Trip: July 2016
City: Stockholm, Sweden
In July this year, as part of my global food research, I had the pleasure of spending five days in Sweden. My first port of call was the southern town of Malmo - the first stop for all travellers entering from Copenhagen. Over the next two days I experienced traditional Swedish hospitality in a range of country towns and villages and if I were to choose one that stands out, it must be Talldungens Gards Hotel in Brosarp. This converted sanitarium is now a boutique hotel offering outstanding personalised service and delicious paddock-to-plate food and wine. It used only organic local produce, it bakes all its breads and offers a wide selection of organic wines. Breakfast consisted of a smorgasbord of local fruits, cheeses, cured meats, honey and local preserves all served with a selection of homemade breads and pastries served by the chef to the shared table.
One would need many weeks to taste the many local and adopted cuisines which reflect the multicultural city it is today. Whilst meatballs are popular in Sweden (or in any city globally that boasts an IKEA) they are not the staple dish. That's because Stockholm's food scene is a rousing blend of culinary influences—from Michelin-starred fine dining restaurants preserving Nordic cuisine to Asian and Mexican fusion bistros, Middle Eastern kebab joints, street food trucks and local food markets. The waterways of Stockholm also offer a range of moored floating bars and restaurants. A ‘must-do’ is a visit to the world famous Stockholm food market, Saluhall (note that it’s closed until mid 2018 for a major renovation but the pop-up version is very still very impressive).
Seafood plays an essential role in the Stockholmer's diet and ordering any fish dish off the menu comes highly recommended. Centuries of fishing out the North and Baltic Seas means Swedes have truly mastered the art of ocean cooking—from curing salmon (gravalax) to pickling herring (sill)—in what feels like a million different ways. The shrimp sandwich (räksmörgås) remains the most popular type of open face sandwich, topped with generous amounts of baby shrimp, boiled egg slices, lettuce, tomato, cucumber, and a creamy dressing.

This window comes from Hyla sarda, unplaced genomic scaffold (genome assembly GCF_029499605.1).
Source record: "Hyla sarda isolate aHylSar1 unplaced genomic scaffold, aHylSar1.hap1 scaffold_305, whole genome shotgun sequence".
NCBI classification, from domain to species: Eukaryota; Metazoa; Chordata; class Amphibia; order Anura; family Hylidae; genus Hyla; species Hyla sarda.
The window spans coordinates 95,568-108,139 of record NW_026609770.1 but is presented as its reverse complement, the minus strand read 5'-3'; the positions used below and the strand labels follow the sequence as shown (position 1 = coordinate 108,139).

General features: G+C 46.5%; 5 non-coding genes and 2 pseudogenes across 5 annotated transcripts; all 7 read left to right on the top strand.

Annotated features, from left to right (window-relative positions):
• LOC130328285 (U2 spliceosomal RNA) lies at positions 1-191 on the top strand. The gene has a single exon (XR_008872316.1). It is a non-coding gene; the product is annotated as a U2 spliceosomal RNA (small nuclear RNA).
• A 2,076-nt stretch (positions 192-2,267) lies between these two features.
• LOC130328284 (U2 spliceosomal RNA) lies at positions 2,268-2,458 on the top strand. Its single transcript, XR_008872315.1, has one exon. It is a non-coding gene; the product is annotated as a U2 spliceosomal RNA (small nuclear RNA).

In addition to the list of restaurants and cafes listed below, I visited the Mall of Scandinavia located just three train stops from the centre of Stockholm and offers an diverse mix of some thirty plus international cuisines as well as local favourites.
If you're looking for small and intimate then this is your spot. It only seats 28 guests along the bar and very narrow tables. It's been around since 1962 and is all about traditional Swedish food. If you're in Stockholm in Summer time, there is an al fresco option for you as well.
Everything is about natural produce at this restaurant. You can order a few dishes to share and as the menu is ever changing with the produce then you can go back again and receive an entirely different meal.
This is the best fish restaurant in Stockholm which means the food doesn't come cheap. Go there for lunch instead they have daily specials for 195 kr which is good value since the fish is excellent. Location Nybrokajen close to the Royal Theater Dramaten.
Serves traditional Swedish and french food in a modern way. Staying true to Thore Wretman's (the chef that took Swedish cooking into the 19th century), but still trying to innovate. Extra plus for the very nice and bustling bar. Location Close to Sturplan near the Royal Theatre Dramaten. In the vicinity, also try Prinsen, which has recently been awarded a Bib Gourmand by Guide Michelin.
This is the neighbourhood bar everyone wants to get a drink at. You can get cocktails, a delicious pulled pork sandwich at the bar all the while listening to some great music in this local drinking spot.
Bistro Sud brings France to the centre of Stockholm. It's popular with tourists and locals alike and they come for the mix of French classics with a touch of Sweden. Book a table if you plan on going as it's small and packs out quickly.
This bar is all about atmosphere when you can sit alongside the Gondolen with a bottle of wine and watch the city go by. Every staff member who works here is a trained sommelier and there are over 50 wines on offer by the glass. Bar snacks are also available in case you end up at this bar for the long haul.
One last note, long established and respected restaurant, Hermans ( http://www.hermans.se/) is an amazing vegetarian restaurant with fantastic views over the harbour. Sit on the covered veranda and enjoy the wonderful views across the harbour and city’s many islands.
As the Future Food team continues to travel the world for business, projects and pleasure, we continue to experience and unlock the latest and most diverse culinary offerings from every corner of the globe. The Global City Hopping series is designed to share these experiences with you and open your eyes to what is happening in the food and beverage international scene.